Jennifer Roberts, who won the Democratic mayoral runoff Tuesday, has had a consistent theme while running for Charlotte mayor: Saying she is committed to increasing economic opportunity and helping schools.
She also made direct appeals to female voters, often mentioning she was a mother and using the nationwide controversy over Planned Parenthood to generate support and donations.
Her opponent in the general election, Republican Edwin Peacock, will try and shift the debate to issues he believes can appeal to unaffiliated voters: crime, taxes and opposition to the streetcar.
Winning won’t be easy.
Democrats outnumber Republicans in the city, and Democratic candidates have won the last three mayoral elections and have swept the four City Council at-large seats in the last two years.
Roberts won Tuesday with support across the city, especially in African-American precincts that supported her in the first primary vote in September.
Peacock said Tuesday that part of his strategy is trying to reach infrequent Republican voters who often sit out municipal elections.
He is trying to use the Patrick Cannon corruption scandal as a reason for Republicans to show up at the polls.
“When I ask them if they voted in 2013 (when Peacock lost to Patrick Cannon), and they said, ‘No, I didn’t,’ ” Peacock said. “And then they tell that was a mistake.”
Here are issues he’ll focus on in coming weeks, and where Roberts stands:
This has been a nonissue in recent city elections, as violent crime in Charlotte dropped.
During the Democratic primary, the four prominent candidates mostly addressed public safety through the lens of the Randall “Wes” Kerrick trial and what they said was the need for Charlotte-Mecklenburg police to balance law enforcement with respecting the rights of minorities.
In numerous forums, Roberts would answer questions about police by saying: “Black lives matter.”
Over Labor Day weekend, 12 people were shot in Charlotte, and five of those people were killed. Violent crime, and homicide, is up compared with 2014.
Last week, Peacock sent out a news release announcing he would, as mayor, form a commission to study ways to lower crime, including drug and human trafficking.
He accused the Democratic City Council’s public safety committee of focusing on issues that he said weren’t key to reducing crime, such as a predatory towing ordinance and regulations for food trucks.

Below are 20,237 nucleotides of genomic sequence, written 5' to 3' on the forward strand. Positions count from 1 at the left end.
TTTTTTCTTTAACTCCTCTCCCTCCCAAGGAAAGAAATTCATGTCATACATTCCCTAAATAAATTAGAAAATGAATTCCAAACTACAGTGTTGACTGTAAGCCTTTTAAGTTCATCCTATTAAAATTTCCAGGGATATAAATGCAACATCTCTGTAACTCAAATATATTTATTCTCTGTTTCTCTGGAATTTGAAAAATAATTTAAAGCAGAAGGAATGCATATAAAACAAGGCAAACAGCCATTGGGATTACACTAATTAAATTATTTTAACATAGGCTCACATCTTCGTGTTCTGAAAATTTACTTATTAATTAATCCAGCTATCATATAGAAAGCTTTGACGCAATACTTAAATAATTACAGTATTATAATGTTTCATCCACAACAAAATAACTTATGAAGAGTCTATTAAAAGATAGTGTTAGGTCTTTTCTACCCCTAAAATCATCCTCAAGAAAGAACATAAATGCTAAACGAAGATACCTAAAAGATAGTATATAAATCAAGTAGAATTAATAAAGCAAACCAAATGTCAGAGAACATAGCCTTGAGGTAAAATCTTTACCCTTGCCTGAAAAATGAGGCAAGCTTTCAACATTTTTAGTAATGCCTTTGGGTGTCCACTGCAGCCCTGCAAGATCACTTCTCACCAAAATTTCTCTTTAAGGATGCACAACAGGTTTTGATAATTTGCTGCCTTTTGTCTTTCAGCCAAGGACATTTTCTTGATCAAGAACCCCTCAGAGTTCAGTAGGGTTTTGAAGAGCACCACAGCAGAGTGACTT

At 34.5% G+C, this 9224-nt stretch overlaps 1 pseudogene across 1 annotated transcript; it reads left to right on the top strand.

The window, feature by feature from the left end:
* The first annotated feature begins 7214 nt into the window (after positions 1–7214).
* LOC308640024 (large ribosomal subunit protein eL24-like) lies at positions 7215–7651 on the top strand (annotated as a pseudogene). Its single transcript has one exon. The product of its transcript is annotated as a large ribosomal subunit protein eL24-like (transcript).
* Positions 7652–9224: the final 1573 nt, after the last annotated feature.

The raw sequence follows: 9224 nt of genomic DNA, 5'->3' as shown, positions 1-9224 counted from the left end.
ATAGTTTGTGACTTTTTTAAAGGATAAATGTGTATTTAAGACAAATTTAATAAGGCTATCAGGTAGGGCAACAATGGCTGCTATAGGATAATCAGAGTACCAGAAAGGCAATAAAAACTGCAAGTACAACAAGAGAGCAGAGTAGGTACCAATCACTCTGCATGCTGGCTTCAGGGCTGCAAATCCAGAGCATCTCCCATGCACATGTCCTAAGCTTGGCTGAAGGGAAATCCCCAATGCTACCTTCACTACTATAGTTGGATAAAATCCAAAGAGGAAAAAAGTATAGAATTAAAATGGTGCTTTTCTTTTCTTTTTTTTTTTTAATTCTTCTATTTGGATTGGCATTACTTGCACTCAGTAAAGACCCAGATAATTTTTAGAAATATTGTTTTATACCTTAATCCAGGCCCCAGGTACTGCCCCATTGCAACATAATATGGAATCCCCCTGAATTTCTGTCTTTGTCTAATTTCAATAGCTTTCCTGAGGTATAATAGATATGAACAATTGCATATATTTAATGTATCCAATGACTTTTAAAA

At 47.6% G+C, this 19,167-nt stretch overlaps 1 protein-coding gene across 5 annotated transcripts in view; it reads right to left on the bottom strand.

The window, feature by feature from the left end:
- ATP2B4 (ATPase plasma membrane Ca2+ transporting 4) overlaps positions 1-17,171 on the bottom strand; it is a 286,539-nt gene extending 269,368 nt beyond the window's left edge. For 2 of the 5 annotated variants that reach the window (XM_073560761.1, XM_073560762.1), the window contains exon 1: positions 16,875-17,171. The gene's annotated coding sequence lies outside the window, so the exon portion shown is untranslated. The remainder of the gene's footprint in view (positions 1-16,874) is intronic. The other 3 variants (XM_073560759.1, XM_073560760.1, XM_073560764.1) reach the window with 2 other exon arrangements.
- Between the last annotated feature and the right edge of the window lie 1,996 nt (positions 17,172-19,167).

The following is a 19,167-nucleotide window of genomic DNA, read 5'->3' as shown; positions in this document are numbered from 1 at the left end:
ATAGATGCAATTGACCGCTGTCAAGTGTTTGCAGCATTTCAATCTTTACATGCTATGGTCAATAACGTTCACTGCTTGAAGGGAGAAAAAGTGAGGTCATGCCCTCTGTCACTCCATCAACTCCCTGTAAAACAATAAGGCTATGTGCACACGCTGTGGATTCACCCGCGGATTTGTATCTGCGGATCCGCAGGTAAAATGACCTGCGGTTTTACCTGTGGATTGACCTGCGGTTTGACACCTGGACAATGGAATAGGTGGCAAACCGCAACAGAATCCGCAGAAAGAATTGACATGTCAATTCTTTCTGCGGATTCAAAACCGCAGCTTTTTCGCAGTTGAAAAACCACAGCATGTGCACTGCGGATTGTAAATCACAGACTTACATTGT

Roberts is a former Mecklenburg County commissioner and didn’t serve on the City Council when those issues were discussed. She said Tuesday night she put in place programs as commissioner that “reduced the jail population and lowered crime.”
“We did it then, we can do it again,” she said,
The City Council has raised taxes twice in the last three years. In 2013, it raised taxes to pay for a capital spending program. This year, it raised the property tax rate to help cover a budget shortfall.
Roberts didn’t vote for those tax increases, but Peacock will try and link the tax hikes to the Democratic Party in general.
Roberts can argue that she has held the line on taxes as a commissioner.
In 2005, her first year on the commission, Roberts voted for a 10.6 percent tax increase. After that, she voted for five budgets that kept the tax rate the same.
Some of those budgets came after the recession, which caused the county to reduce services, including closing libraries.
Roberts said during the runoff that she would have voted against the two city budgets with tax increases, saying the tax hikes hadn’t been fully vetted by voters. Incumbent Mayor Dan Clodfelter said that position was unrealistic.
Peacock has also criticized the streetcar, a project that Roberts supports.
But Roberts has appeared wary of fully embracing the project. She didn’t attend the opening ceremony in July for the streetcar, and during a September debate, she was the only of the four prominent Democrats who hadn’t ridden it yet.
Meanwhile, the streetcar has so far exceeded ridership projections, a fact that could lessen its impact in next month’s election.
During the runoff, Clodfelter’s campaign criticized how Roberts handled the 2011 property tax revaluation as a commissioner. It blamed the city’s budget shortfall this year on the revaluation.
As complaints flooded into the county about new property values five years ago, Roberts defended the revaluation and defended county staff. The county eventually had to hire a new appraiser and re-do the assessment.
“She has shown a failure to address problems,” Peacock said.
During the campaign, Roberts has said the revaluation wasn’t handled perfectly and she wishes the county had been more transparent.
A Roberts campaign manager said last week that Roberts “showed real leadership by listening to the community's concerns, responding quickly, and leading the effort to get more than $70 million dollars returned to taxpayers.”